There was something interesting that happened in this study. They found that on a low protein diet (5% of total calories), more than 90% of the extra energy was stored as fat. In comparison, with moderate protein (15% of calories) and high protein diets (25% of calories) only about 50% of the excess energy was stored as fat. This tells us that we might want to have a high protein intake to avoid those extra calories being stored as fat. However, there was a caveat. The higher protein groups actually gained ~6lb of lean mass. I doubt this was muscle mass since they weren’t training. Importantly, all of the groups gained the same amount of fat. This was a very small study (5-6 people per group) so it’s hard to make out what really happened, but the changes in lean mass were probably due to water, food in the gut, and sodium.
When we overeat at home it might be in the form of snacks. They’re easy to access since the kitchen isn’t far. That, of course, could increase calories above normal. An interesting study was done by Claesson et al., where they had healthy, normal participants eat 20 kcal/kg/day of candy or roasted/salted peanuts in addition to their regular diet for two weeks. As an example, a 125lb female would be eating about ~1000kcal on this diet. That’s a lot but not too unreasonable when mindlessly munching on candy or snacks while working. After two weeks in the study, the authors found that only the group eating candy increased body weight by ~2lb, of which 38% was fat mass. The peanut groups experienced a non-significant increase in body weight of ~0.75lbs, all of which was fat free mass. This data tells us that the type of snack matters. In fact, other research has shown that adding peanuts into the diet results in a lower intake of other foods and increase in energy expenditure as well inducing satiety. I’m not saying you should have a bowl of peanuts next to your desk. I’m saying that if you do snack, choose something that is more filling and nutritious than candy.
Overfeeding & Activity
There is a silver lining to overfeeding. It might cause us to increase our non-exercise activity thermogenesis (NEAT). NEAT is everything we do that isn’t sleeping, eating, or exercise. In fact, one study found that those who ate a 1000kcal surplus for 8 weeks dissipated 531kcal per day of the excess energy by an increase in energy expenditure, with most of that coming from NEAT. To add, changes in NEAT directly predicted resistance to fat gain with overfeeding and was not influenced by baseline body weight. So if we overeat and move more we can cancel out some of the effects of overfeeding.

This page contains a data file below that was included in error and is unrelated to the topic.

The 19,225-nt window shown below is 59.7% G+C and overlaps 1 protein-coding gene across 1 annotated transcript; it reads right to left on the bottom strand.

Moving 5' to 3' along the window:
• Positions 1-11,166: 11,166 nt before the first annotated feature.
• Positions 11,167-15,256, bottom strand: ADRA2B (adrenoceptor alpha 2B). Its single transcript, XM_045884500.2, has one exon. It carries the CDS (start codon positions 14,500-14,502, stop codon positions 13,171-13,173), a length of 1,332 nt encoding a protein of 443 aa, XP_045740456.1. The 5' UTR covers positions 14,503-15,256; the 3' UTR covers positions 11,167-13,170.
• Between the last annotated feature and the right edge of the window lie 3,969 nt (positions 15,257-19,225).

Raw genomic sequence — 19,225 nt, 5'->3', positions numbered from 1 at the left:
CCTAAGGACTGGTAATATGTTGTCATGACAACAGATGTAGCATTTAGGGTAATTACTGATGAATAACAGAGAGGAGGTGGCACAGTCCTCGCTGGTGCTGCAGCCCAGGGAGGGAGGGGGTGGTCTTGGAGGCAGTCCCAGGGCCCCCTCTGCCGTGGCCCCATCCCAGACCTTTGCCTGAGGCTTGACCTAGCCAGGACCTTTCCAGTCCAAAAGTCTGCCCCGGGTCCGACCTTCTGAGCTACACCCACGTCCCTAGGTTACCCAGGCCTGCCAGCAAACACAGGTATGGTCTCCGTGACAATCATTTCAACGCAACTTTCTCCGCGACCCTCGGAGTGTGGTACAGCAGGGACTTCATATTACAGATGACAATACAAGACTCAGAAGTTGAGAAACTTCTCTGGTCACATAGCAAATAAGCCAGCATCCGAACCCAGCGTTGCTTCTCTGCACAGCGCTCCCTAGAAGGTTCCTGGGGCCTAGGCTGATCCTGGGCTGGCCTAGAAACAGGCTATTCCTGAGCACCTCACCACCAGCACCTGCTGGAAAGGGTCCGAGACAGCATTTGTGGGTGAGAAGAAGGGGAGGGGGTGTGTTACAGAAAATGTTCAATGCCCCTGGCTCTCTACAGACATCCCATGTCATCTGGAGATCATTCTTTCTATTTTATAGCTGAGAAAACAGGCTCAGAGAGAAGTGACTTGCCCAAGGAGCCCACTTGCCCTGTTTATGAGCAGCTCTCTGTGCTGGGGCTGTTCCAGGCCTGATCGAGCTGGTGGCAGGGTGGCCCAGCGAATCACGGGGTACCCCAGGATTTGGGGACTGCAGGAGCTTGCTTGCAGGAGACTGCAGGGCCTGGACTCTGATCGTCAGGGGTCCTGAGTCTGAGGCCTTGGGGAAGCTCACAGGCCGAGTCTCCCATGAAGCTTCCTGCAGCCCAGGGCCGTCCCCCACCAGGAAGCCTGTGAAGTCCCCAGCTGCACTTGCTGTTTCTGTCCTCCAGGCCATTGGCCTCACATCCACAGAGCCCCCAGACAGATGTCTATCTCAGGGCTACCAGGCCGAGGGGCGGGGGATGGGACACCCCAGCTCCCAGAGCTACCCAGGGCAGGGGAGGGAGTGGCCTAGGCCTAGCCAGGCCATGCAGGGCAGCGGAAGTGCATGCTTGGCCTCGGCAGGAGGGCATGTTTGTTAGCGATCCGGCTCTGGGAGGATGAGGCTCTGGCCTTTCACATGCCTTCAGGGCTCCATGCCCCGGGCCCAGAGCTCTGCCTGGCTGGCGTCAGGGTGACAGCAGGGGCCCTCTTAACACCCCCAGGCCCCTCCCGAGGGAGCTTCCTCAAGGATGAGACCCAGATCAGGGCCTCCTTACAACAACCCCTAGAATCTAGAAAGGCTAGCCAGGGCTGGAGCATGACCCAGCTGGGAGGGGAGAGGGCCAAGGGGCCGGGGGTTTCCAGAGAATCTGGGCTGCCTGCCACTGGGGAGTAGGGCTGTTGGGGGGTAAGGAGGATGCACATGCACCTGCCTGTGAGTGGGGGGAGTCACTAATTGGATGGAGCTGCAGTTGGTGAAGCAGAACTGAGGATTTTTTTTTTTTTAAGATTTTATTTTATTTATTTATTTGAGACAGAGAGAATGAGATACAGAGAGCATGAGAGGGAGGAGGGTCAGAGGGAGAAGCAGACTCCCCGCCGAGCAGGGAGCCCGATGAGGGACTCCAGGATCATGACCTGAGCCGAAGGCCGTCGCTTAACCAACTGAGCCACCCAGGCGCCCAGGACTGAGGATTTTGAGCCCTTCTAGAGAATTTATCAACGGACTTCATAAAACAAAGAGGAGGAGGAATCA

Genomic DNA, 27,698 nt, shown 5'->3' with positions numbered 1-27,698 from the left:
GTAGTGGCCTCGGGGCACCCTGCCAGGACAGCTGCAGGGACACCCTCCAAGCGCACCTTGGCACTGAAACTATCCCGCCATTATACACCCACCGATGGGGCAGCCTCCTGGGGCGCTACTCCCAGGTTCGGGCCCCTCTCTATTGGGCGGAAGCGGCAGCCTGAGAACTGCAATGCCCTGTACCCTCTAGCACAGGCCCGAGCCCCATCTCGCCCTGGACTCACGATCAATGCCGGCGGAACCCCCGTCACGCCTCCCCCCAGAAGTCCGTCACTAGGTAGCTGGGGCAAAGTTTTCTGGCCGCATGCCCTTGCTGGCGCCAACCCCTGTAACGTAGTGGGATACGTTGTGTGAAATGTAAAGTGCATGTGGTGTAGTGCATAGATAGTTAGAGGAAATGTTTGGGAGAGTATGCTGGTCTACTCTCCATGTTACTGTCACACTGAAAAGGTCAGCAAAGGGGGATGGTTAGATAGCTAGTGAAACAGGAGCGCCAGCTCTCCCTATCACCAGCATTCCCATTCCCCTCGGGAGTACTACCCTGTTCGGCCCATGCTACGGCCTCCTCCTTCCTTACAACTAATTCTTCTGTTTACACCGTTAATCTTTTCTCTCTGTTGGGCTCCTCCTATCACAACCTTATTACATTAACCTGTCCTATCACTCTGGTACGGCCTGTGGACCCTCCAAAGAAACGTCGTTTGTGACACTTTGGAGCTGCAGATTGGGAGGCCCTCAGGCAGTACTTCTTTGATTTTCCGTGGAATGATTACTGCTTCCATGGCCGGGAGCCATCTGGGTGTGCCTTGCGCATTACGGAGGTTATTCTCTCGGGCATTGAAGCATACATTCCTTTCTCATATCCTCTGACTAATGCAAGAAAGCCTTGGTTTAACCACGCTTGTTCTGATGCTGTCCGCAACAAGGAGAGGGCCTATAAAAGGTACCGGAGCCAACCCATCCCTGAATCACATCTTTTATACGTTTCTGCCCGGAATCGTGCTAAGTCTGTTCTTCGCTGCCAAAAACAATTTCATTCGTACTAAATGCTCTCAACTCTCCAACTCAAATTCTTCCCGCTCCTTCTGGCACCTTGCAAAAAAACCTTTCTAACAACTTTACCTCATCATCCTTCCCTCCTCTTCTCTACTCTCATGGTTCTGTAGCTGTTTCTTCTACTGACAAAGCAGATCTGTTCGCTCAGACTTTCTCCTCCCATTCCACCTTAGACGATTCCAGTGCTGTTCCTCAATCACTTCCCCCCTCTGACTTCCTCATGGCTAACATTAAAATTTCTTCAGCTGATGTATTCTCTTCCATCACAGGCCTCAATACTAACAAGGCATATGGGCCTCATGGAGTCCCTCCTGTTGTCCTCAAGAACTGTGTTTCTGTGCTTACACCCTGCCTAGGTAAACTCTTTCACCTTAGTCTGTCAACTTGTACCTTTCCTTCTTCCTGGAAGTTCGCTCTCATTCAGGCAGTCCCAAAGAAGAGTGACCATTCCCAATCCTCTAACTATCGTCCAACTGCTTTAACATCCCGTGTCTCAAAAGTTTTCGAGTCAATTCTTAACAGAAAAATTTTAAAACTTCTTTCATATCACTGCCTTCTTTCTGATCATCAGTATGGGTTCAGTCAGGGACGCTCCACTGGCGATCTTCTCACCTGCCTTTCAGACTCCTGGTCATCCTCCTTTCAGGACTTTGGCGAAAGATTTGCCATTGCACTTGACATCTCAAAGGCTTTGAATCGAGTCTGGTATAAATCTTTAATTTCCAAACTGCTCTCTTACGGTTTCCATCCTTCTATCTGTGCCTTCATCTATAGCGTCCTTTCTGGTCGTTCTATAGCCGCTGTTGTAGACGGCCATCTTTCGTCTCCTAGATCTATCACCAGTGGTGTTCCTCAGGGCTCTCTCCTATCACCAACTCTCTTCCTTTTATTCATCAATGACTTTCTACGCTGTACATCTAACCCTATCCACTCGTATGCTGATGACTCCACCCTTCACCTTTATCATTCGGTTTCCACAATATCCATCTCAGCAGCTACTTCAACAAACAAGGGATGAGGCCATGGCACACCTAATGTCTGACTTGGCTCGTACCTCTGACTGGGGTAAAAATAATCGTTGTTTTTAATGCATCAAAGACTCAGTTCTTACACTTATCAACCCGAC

There’s only one problem. What if we’re not able to move much? Like in a quarantine. This would negate the NEAT effects. That could be a problem, so it’s important to find a way to move no matter what the situation is – whether that’s through urban walks or hikes or bicycling around town. We have to find a way to make up for the increase in food intake if we can.
All of this science is great – isn’t it? It tells us that some people might gain more weight than others due to metabolic phenotype, there might be benefits to eating high satiety meals or snacks (with protein) and that we might even move more to compensate for the increase in food intake. We also learned not to worry about short-term overeating, but instead to think about how it affects your long term goals
Here are some practical ideas to prevent gaining weight:
→ Don’t buy highly palatable foods. This one is pretty simple. If you know that you’re prone to overeat chips or chocolate simply don’t buy them. Set your environment up for success.
→ Move more. Go on walks, get outdoors, pace your apartment, or go up and down the stairs in your apartment complex. This takes some conscious effort and is a little harder than not buying food.
→ Meal plan. Some people might stop meal prepping because their schedules change. That’s not setting yourself up for success. Keep as many of your old habits – like meal prepping – as you can.
→ Put on real clothes. Don’t lounge around in your sweats. Put those “hell no” pants on that you keep in the back of your closet and can only wear when you’re lean.
→ Get some data. Weigh in a few times a week. Track your macros. These are all things you might do anyway, so there’s no reason to stop now.